Internet Communication and HTTP Fundamentals
The Internet is a boundless and faceless electronic communications channel, governed by a set of protocols that are collectively referred to as the Internet Protocol Suite. Together, these protocols set the standard rules for the transfer of information over the Web.
The first two protocols to be defined within the Internet Protocol Suite are also the most important: TCP (Transmission Control Protocol) and IP (Internet Protocol). Combined, TCP/IP defines how computers and other electronic devices should be linked to the Internet, and how the data should be shared between them. As such, TCP/IP sets the foundation for basic Internet communication and provides the basis for the higher-level application protocols, like HTTP and Secure HTTPS, which are also packaged within the suite.
Building upon the TCP/IP communication standards, HTTP defines the rules for Internet communication between Web browsers and Web servers. Specifically, HTTP is used for sending requests from a client (Web browser) to a server (Web site), and for returning requested content (Web pages) back to the client from the server. HTTP communications are not secured, which means that they are at risk of online interception such as eavesdropping and man-in-the-middle attacks. When an HTTP exchange is conducted over a Secure Sockets Layer connection, however, the resulting secure HTTPS exchange can be protected from such online attacks.
HTTP and SSL Security
Syntactically, the secure HTTPS protocol is identical to normal HTTP. Essentially, the two communications protocols function exactly the same way in facilitating the presentation of server data whenever an Internet user clicks on a link and makes a request to access the information. The difference, however, is that secure HTTPS protects the communication channel by using the SSL encryption protocol. Instead of sending the information in plain text, as with standard HTTP, secure HTTPS uses SSL to make plain text unreadable to anyone not possessing the special knowledge (or key) to decipher it. In using a mathematical algorithm to encrypt the data as it travels via HTTPS, SSL is able to mask the true meaning of the information and protect it from interception.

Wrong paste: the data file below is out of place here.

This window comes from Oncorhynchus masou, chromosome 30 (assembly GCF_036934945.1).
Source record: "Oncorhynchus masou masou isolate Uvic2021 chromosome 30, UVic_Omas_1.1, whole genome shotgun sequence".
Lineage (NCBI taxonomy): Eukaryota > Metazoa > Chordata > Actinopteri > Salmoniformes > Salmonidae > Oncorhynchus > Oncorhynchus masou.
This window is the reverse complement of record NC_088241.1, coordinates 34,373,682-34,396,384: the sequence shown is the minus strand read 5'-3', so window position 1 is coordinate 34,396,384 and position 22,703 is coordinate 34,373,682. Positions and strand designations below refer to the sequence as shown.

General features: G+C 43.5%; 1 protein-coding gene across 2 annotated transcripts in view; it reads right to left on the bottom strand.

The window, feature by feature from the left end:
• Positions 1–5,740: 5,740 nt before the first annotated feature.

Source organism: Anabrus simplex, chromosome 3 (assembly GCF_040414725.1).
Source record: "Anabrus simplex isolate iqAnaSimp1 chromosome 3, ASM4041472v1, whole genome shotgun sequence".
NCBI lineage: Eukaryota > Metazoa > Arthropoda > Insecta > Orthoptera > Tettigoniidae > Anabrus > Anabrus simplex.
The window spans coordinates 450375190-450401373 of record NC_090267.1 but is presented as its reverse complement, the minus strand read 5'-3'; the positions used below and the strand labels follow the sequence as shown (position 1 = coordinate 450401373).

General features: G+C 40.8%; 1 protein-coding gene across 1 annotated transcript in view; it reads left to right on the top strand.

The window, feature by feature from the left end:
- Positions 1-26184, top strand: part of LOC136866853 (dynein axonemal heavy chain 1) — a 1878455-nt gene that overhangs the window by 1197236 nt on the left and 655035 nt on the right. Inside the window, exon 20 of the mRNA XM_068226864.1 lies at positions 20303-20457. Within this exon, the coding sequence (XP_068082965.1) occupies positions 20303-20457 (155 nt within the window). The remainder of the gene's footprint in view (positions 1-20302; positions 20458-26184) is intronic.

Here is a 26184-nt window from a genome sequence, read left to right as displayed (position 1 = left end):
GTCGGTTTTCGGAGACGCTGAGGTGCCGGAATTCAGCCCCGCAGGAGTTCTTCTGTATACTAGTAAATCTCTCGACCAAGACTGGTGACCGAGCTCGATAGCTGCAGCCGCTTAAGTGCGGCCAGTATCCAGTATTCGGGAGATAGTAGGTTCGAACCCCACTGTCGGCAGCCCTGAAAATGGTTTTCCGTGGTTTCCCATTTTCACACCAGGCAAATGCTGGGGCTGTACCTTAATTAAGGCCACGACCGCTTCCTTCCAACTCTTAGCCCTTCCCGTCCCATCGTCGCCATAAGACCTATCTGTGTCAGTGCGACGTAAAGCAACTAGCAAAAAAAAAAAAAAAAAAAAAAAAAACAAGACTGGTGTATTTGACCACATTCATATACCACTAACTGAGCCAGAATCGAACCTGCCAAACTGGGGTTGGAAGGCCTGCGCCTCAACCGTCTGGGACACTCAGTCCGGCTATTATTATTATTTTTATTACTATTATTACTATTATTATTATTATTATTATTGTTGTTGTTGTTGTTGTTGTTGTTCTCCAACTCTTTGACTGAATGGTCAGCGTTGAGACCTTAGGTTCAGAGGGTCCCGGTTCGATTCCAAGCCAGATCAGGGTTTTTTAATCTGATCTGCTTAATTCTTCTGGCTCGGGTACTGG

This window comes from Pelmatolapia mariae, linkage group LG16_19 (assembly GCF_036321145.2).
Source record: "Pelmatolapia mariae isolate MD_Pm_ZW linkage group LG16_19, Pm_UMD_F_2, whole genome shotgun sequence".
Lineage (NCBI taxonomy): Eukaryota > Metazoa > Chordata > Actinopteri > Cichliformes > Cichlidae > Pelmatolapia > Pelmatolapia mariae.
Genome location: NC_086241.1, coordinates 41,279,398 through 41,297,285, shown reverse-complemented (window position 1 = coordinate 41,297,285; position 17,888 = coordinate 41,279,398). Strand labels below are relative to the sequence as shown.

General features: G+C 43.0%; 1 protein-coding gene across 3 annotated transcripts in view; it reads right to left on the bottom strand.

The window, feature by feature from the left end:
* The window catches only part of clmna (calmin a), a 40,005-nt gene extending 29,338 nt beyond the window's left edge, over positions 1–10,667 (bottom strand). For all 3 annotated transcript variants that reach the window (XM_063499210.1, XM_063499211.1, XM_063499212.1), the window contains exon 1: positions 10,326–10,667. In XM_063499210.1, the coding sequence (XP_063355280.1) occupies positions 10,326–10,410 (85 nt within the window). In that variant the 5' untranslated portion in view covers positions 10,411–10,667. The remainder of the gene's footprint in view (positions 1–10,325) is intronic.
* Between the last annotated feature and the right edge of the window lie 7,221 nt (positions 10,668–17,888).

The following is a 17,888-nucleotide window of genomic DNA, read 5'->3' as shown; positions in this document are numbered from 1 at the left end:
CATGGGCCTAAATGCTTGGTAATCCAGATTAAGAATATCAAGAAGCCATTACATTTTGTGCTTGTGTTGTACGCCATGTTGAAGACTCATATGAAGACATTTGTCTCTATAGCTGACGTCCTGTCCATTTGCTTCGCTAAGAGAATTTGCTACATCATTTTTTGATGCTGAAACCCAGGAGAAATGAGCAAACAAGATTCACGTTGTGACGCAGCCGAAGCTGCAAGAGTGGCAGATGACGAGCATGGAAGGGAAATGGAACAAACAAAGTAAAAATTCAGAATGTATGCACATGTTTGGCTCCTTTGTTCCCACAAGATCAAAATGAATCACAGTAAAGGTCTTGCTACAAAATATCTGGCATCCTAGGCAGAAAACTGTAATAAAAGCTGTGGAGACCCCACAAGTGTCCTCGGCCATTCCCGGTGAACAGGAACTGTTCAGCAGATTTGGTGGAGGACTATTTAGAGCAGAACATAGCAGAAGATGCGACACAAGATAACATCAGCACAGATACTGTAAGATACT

Entrust SSL Certificates Enable Secure HTTPS Connections
The market is saturated with the understanding of basic online security, making integrated security measures a commonplace expectation for consumers utilizing online services. Consumers expect any personal data they provide over a Web site to be confidential and protected, and, most often, will not consider your services or products unless they are convinced that such security is in place. Using Entrust security certificates, however, provides the visible protection that consumers demand.
Expanding upon the standard protections already built into a Web server, Entrust certificates enhance security with the encryption power of SSL, enabling secure HTTPS connections for your business transactions. When activated, secure HTTPS sessions are indicated by visible cues in the client's browser window: a little yellow padlock appears as well as a URL change from http:// to the appropriate secure https:// prefix.
Entrust certificates additionally offer proof of their owner's digital identity. Entrust, as a trusted SSL certificate provider, performs a comprehensive evaluation of the certificate applicant's information as part of the registration and issuance process. Upon issuance of the certificate, Entrust digitally signs and seals the certificate, rendering it a unique and authentic digital credential for the SSL cert holder. Authentication is essential to gaining consumer confidence; and when authentication is coupled with the observable protection of secure HTTPS, you have Entrust certificate solutions to show how serious your business is about online security.